Project description:Persistent activation of mitogen-activated protein kinase (MAPK) is believed to be involved in psoriasis pathogenesis. MAPK phosphatase-1 (MKP-1) is an important negative regulator of MAPK activity, but the cellular and molecular mechanisms of MKP-1 in psoriasis development are largely unknown. In this study, we found that the expression of MKP-1 was decreased in the imiquimod (IMQ)-induced psoriasiform mouse skin. MKP-1-deficient (MKP-1-/-) mice were highly susceptible to IMQ-induced skin inflammation, which was associated with increased production of inflammatory cytokines and chemokines. MKP-1 acted on both hematopoietic and non-hematopoietic cells to regulate psoriasis pathogenesis. MKP-1 deficiency in macrophages led to enhanced p38 activation and higher expression of interleukin (IL)-1?, CXCL2, and S100a8 upon R848 stimulation. Moreover, MKP-1 deficiency in the non-hematopoietic compartments led to an enhanced IL-22 receptor signaling and higher expression of CXCL1 and CXCL2 upon IMQ treatment. Collectively, our data suggest a critical role for MKP-1 in the regulation of skin inflammation.
Project description:Psoriasis is an autoinflammatory skin disease of unknown etiology. Topical application of Aldara cream containing the Toll-like receptor (TLR)7 agonist Imiquimod (IMQ) onto patients induces flares of psoriasis. Likewise, in mice IMQ triggers pathological changes closely resembling psoriatic plaque formation. Key cytokines like IL-23 and type-I IFN (IFN-I), both being produced mainly by dendritic cells (DCs), have been implicated in psoriasis. Although plasmacytoid DCs (pDCs) are the main source of IFN? and thought to initiate disease, conventional DCs (cDCs) appear to maintain the psoriatic lesions. Any role of cDCs during lesion formation remains elusive. Here, we report that selective activation of TLR7 signaling specifically in CD11c(+) DCs was sufficient to induce psoriasiform skin disease in mice. Intriguingly, both pDCs and the IFN-I pathway were dispensable for the development of local skin inflammation. Selective TLR7 triggering of Langerin(+) DCs resulted in attenuated disease, whereas their depletion did not alter the severity of skin lesions. Moreover, after IMQ-painting, IL-23 was exclusively produced by Langerin(neg) DCs in vivo. In conclusion, TLR7-activated Langerin(neg) cDCs trigger psoriatic plaque formation via IL-23-mediated activation of innate IL-17/IL-22-producing lymphocytes, independently of pDCs or IFN-I. These results suggest therapeutic targeting of IL-23 production by cDCs to refine current treatment strategies for psoriasis.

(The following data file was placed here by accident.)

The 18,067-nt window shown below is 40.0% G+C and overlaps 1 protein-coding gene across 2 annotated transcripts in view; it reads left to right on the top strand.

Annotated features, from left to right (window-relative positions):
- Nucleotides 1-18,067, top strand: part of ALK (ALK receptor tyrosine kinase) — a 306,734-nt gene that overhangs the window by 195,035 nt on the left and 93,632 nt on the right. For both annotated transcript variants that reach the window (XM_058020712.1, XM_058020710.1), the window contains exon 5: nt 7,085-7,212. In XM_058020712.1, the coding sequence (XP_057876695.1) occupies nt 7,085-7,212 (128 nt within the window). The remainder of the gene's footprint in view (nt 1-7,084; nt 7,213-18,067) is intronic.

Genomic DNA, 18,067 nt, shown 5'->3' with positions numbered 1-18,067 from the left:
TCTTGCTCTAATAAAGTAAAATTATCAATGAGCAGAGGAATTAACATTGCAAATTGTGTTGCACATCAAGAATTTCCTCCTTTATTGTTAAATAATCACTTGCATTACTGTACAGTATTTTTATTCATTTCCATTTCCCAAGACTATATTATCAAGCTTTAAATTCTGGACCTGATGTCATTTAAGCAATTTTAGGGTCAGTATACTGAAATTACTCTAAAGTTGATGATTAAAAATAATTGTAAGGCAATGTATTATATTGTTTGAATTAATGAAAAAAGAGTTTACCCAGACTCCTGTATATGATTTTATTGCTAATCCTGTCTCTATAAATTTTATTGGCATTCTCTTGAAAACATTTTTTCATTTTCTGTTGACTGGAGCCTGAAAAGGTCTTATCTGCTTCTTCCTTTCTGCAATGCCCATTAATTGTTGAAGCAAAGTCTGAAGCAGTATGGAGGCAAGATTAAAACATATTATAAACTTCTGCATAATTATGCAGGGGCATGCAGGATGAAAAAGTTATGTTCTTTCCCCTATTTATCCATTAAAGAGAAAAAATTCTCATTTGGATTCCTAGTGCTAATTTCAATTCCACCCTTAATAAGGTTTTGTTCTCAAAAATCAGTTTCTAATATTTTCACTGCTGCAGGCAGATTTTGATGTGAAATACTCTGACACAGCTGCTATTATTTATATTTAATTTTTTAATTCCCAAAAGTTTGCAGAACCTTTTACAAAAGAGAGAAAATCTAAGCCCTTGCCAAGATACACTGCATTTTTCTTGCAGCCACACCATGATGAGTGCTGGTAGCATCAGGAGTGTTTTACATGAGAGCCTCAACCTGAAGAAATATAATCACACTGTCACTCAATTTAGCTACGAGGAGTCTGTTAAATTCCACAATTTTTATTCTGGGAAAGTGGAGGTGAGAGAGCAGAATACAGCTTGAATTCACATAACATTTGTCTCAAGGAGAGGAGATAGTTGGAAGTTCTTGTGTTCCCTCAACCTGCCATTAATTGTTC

Project description:Psoriasis is characterized by keratinocyte hyperproliferation. While significant progress has been made in understanding the molecular mechanism regulating the proliferation of keratinocytes, little is known about the epigenetic factors that control this process. EZH2 and EZH2 mediated trimethylation of histone H3 lysine 27 (H3K27me3) was previously shown ectopically expressed in carcinoma and mediated proliferation, thereby we sought to clarify the role of EZH2-H3K27me3 in the proliferation of psoriatic keratinocyte. Interestingly, we found that EZH2 and H3K27me3 were both overexpressed in the epidermis of psoriatic lesional skin compared to normal skin. In vitro, the expression of EZH2 and H3K27me3 was stimulated in human keratinocytes treated with mixture of psoriasis-related cytokines pool (TNF-?, IFN-?, IL-17A, and IL-22). Knockdown of EZH2 significantly reduced keratinocyte proliferative activity. Results from mRNA microarray analysis suggested that Kallikrein-8 (KLK8) might be the target gene of EZH2 in psoriatic keratinocytes. Overexpression or knockdown KLK8 could partially reverse the abnormal proliferation of keratinocytes caused by knockdown or overexpression of EZH2. In vivo, the inhibitor of EZH2, GSK126 could ameliorate the imiquimod-induced psoriasiform lesion. These results suggest that EZH2 might be a therapeutic target for the treatment of psoriasis.
Project description:Psoriasis is a chronic inflammatory skin disease dependent on the IL-23/IL-17 axis, a potent inflammatory pathway involved in pathogen clearance and autoimmunity. Several triggers have been proposed as initiators for psoriasis, including alarmins such as adenosine triphosphate. However, the role of alarmins in psoriasis pathogenesis and cutaneous inflammation has not been well addressed. Studies show that signaling through the P2X7 receptor (P2X7R) pathway underlies the development of psoriasiform inflammation. In this regard, psoriasiform dermatitis induced by IL-23 is dependent on P2X7R signaling. Furthermore, direct activation of the P2X7R is sufficient to induce a well-characterized psoriasiform dermatitis. Mechanistic studies determined that P2X7R-induced inflammation is largely dependent on the IL-1?/NLRP3 inflammasome pathway and neutrophils. In conclusion, this work provides basic mechanistic insight into local inflammatory circuits induced after purinergic P2X7R signaling that are likely involved in the pathogenesis of many inflammatory diseases, such as psoriasis.